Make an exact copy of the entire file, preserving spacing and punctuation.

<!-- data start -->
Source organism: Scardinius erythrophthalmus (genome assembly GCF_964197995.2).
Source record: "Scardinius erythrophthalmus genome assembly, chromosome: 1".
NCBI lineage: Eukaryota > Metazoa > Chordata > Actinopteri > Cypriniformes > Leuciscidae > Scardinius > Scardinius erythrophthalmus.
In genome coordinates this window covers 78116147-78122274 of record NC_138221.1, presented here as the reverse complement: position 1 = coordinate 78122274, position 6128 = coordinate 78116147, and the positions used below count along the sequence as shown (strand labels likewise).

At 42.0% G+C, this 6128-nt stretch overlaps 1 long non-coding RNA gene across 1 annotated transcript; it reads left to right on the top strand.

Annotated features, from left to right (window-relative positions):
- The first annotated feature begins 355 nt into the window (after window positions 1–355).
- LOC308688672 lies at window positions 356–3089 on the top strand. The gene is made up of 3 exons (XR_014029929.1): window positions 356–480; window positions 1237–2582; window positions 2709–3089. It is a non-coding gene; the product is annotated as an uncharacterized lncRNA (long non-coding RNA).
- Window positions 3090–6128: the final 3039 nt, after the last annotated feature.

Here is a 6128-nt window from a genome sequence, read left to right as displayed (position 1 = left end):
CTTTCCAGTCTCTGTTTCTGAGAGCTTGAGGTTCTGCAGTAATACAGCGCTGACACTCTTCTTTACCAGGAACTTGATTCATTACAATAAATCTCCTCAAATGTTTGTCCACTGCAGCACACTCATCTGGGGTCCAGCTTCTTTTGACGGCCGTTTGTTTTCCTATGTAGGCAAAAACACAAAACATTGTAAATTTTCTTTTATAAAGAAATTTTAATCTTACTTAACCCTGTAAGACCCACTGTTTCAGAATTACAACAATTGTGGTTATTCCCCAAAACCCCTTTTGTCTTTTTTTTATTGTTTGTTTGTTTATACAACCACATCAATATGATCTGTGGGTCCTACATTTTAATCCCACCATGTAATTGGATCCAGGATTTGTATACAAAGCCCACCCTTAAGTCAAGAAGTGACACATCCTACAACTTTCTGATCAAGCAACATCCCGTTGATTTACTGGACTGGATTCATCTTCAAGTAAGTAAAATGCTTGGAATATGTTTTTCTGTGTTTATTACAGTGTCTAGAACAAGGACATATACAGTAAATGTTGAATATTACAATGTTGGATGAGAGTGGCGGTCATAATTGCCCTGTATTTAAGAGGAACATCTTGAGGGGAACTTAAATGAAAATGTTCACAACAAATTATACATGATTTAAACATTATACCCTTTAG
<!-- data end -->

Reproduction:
Source organism: Scardinius erythrophthalmus (genome assembly GCF_964197995.2).
Source record: "Scardinius erythrophthalmus genome assembly, chromosome: 1".
NCBI lineage: Eukaryota > Metazoa > Chordata > Actinopteri > Cypriniformes > Leuciscidae > Scardinius > Scardinius erythrophthalmus.
In genome coordinates this window covers 78116147-78122274 of record NC_138221.1, presented here as the reverse complement: position 1 = coordinate 78122274, position 6128 = coordinate 78116147, and the positions used below count along the sequence as shown (strand labels likewise).

At 42.0% G+C, this 6128-nt stretch overlaps 1 long non-coding RNA gene across 1 annotated transcript; it reads left to right on the top strand.

Annotated features, from left to right (window-relative positions):
- The first annotated feature begins 355 nt into the window (after window positions 1–355).
- LOC308688672 lies at window positions 356–3089 on the top strand. The gene is made up of 3 exons (XR_014029929.1): window positions 356–480; window positions 1237–2582; window positions 2709–3089. It is a non-coding gene; the product is annotated as an uncharacterized lncRNA (long non-coding RNA).
- Window positions 3090–6128: the final 3039 nt, after the last annotated feature.

Here is a 6128-nt window from a genome sequence, read left to right as displayed (position 1 = left end):
CTTTCCAGTCTCTGTTTCTGAGAGCTTGAGGTTCTGCAGTAATACAGCGCTGACACTCTTCTTTACCAGGAACTTGATTCATTACAATAAATCTCCTCAAATGTTTGTCCACTGCAGCACACTCATCTGGGGTCCAGCTTCTTTTGACGGCCGTTTGTTTTCCTATGTAGGCAAAAACACAAAACATTGTAAATTTTCTTTTATAAAGAAATTTTAATCTTACTTAACCCTGTAAGACCCACTGTTTCAGAATTACAACAATTGTGGTTATTCCCCAAAACCCCTTTTGTCTTTTTTTTATTGTTTGTTTGTTTATACAACCACATCAATATGATCTGTGGGTCCTACATTTTAATCCCACCATGTAATTGGATCCAGGATTTGTATACAAAGCCCACCCTTAAGTCAAGAAGTGACACATCCTACAACTTTCTGATCAAGCAACATCCCGTTGATTTACTGGACTGGATTCATCTTCAAGTAAGTAAAATGCTTGGAATATGTTTTTCTGTGTTTATTACAGTGTCTAGAACAAGGACATATACAGTAAATGTTGAATATTACAATGTTGGATGAGAGTGGCGGTCATAATTGCCCTGTATTTAAGAGGAACATCTTGAGGGGAACTTAAATGAAAATGTTCACAACAAATTATACATGATTTAAACATTATACCCTTTAG